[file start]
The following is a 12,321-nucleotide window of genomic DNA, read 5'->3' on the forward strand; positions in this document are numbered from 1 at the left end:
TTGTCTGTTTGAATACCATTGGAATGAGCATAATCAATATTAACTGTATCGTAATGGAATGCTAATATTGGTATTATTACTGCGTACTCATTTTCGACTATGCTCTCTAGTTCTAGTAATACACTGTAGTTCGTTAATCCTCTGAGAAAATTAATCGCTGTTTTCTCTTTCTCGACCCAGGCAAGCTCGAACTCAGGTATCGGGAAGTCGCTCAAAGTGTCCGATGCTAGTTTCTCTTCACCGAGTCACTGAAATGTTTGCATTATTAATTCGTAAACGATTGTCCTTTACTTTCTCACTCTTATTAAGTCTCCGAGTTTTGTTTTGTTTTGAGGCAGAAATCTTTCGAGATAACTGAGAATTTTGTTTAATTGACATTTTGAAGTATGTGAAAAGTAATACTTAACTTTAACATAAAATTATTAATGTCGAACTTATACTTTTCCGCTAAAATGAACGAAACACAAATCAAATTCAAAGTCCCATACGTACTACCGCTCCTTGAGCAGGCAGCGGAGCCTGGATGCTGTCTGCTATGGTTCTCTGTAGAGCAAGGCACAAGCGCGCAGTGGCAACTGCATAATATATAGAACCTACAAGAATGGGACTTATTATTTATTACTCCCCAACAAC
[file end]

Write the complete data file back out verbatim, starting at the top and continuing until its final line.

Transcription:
The following is a 12,321-nucleotide window of genomic DNA, read 5'->3' on the forward strand; positions in this document are numbered from 1 at the left end:
TTGTCTGTTTGAATACCATTGGAATGAGCATAATCAATATTAACTGTATCGTAATGGAATGCTAATATTGGTATTATTACTGCGTACTCATTTTCGACTATGCTCTCTAGTTCTAGTAATACACTGTAGTTCGTTAATCCTCTGAGAAAATTAATCGCTGTTTTCTCTTTCTCGACCCAGGCAAGCTCGAACTCAGGTATCGGGAAGTCGCTCAAAGTGTCCGATGCTAGTTTCTCTTCACCGAGTCACTGAAATGTTTGCATTATTAATTCGTAAACGATTGTCCTTTACTTTCTCACTCTTATTAAGTCTCCGAGTTTTGTTTTGTTTTGAGGCAGAAATCTTTCGAGATAACTGAGAATTTTGTTTAATTGACATTTTGAAGTATGTGAAAAGTAATACTTAACTTTAACATAAAATTATTAATGTCGAACTTATACTTTTCCGCTAAAATGAACGAAACACAAATCAAATTCAAAGTCCCATACGTACTACCGCTCCTTGAGCAGGCAGCGGAGCCTGGATGCTGTCTGCTATGGTTCTCTGTAGAGCAAGGCACAAGCGCGCAGTGGCAACTGCATAATATATAGAACCTACAAGAATGGGACTTATTATTTATTACTCCCCAACAAC